This thesis focuses on supplier selection problems where the supplier is selected based on multiple attributes rather than price only, and at least one side (buyer or supplier) has some private information that the other side does not know. Several different situations of supplier selection are modelled, equilibrium behaviors in each situation are characterized, and the effects of private information on decision making and firm profitability are examined. The first situation (presented in Chapter 3) is when a set of suppliers with asymmetric costs bid on price and non-price attributes (e.g., quality variables) in a scoring auction to win an indivisible contract from the buyer. Only one supplier will be selected. Two types of uncertainty (i.e., uncertainty on scores and uncertainty on weights) are modelled from the suppliers' perspective. The equilibrium decisions of the buyer and the suppliers are characterized, and the effect of uncertainty on the equilibrium outcome is also examined. The investigation of this situation contributes to an understanding of how the suppliers should compete on multiple attributes under uncertainty about the buyer's preferences, as well as how much information the buyer should reveal under different types of supply market (i.e., more homogeneous or heterogeneous).The second situation (presented in Chapter 4) occurs when a buyer and a supplier negotiate over the price and the quality of an object. Only the supplier makes offers, and the buyer decides whether to accept or reject. Two-sided private information is modelled, and the equilibrium behaviour is characterized. On the supplier side, the supplier has private cost information; on the buyer side, the buyer either has private information about the value of an offer to the buyer, or has private information about how important quality (i.e., the weight given to quality) is to the buyer. The equilibrium behaviors are also compared with those in a situation where only price is negotiated over. The findings shed light on the role of private information as well as the supplier's signalling behaviors.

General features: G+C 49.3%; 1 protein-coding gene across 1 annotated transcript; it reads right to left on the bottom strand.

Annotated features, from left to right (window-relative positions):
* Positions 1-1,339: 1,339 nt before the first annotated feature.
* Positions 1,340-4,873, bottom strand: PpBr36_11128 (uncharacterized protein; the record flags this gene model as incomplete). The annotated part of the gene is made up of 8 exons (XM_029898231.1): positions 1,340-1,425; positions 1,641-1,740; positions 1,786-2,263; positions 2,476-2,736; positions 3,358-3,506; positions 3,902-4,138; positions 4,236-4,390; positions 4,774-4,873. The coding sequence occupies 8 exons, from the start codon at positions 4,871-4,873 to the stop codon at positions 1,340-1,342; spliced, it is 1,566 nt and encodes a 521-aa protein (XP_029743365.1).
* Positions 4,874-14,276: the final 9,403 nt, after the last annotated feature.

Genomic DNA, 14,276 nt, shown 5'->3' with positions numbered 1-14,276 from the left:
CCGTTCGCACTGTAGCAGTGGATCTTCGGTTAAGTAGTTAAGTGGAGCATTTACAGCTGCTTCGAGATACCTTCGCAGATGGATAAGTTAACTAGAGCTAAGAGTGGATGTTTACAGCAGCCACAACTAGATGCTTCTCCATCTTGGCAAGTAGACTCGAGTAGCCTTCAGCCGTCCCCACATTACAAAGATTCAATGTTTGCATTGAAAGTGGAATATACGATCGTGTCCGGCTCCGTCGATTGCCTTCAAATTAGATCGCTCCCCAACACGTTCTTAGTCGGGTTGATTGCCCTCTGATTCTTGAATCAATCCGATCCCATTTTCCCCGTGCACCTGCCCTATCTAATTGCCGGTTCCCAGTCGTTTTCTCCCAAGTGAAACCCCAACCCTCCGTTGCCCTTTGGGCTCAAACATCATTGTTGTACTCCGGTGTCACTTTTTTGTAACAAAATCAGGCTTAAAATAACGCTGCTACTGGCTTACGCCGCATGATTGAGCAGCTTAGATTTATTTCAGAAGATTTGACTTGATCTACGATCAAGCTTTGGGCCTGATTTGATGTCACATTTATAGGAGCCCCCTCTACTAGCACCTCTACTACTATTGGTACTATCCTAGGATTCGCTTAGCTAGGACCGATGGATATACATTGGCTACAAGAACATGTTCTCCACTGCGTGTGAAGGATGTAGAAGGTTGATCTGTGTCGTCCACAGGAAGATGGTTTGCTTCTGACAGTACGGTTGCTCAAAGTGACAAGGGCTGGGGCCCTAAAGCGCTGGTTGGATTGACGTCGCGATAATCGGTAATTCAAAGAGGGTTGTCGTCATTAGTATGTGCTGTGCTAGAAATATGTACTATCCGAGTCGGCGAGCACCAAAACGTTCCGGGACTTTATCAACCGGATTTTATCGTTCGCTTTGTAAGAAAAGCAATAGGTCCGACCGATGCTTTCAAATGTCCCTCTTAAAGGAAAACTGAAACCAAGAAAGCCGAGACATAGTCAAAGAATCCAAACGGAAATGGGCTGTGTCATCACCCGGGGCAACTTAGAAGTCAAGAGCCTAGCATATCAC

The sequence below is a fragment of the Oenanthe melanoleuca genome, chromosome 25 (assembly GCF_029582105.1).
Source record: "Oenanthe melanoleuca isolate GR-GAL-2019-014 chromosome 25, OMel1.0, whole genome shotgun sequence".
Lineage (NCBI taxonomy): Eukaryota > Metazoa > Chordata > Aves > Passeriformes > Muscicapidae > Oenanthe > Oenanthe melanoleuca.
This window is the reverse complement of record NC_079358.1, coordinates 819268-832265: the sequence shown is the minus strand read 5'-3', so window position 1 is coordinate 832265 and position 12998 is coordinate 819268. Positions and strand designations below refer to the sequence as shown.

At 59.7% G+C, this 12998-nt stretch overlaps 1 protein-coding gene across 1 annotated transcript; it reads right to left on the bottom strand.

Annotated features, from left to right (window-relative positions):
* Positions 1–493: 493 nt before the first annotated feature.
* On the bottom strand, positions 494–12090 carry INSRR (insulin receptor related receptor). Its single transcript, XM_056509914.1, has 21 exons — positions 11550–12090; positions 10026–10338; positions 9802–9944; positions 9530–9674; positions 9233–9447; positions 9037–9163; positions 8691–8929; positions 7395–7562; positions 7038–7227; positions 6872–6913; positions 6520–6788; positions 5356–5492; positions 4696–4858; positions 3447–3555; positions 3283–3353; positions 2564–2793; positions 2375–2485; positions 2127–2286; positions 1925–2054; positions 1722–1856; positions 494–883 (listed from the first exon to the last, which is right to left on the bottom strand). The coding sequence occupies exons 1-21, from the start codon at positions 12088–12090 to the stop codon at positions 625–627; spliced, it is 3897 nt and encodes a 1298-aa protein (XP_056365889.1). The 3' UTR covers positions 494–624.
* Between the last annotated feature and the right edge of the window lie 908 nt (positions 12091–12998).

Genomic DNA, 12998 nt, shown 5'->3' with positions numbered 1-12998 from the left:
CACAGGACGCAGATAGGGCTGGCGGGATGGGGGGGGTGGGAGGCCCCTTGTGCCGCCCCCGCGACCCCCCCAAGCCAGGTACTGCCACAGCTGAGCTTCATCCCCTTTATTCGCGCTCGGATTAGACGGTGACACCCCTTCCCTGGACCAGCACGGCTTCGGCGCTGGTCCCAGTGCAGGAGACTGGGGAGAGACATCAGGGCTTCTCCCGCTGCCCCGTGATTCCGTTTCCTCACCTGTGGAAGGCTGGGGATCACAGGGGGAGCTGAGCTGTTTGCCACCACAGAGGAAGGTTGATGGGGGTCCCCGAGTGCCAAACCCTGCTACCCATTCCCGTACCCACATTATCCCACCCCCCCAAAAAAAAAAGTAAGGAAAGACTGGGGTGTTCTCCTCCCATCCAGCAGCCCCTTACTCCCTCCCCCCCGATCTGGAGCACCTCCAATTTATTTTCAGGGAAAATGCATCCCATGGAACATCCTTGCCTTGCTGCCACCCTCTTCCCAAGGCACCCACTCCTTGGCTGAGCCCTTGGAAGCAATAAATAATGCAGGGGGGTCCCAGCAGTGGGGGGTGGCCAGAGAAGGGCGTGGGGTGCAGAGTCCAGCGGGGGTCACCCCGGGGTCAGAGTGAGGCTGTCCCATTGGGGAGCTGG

The third situation (presented in Chapter 5) relates to an A+B+I/D bidding process where a set of pre-qualified contractors compete on price and construction duration to win a construction contract from the buyer/owner. The A and B components are the price and construction duration, respectively, based on which the buyer selects the winning contractor. The I/D component represents the incentive for early completion or penalty for delay, which occurs in the end when the actual construction time is compared with the bid of construction duration. From the contractors' perspective, they not only have uncertainty about how the buyer evaluates them (i.e., score or weight), but they also have uncertainty about the actual cost of construction. The equilibrium behaviors are characterized, and the way in which the buyer should set the penalty and incentives is also examined.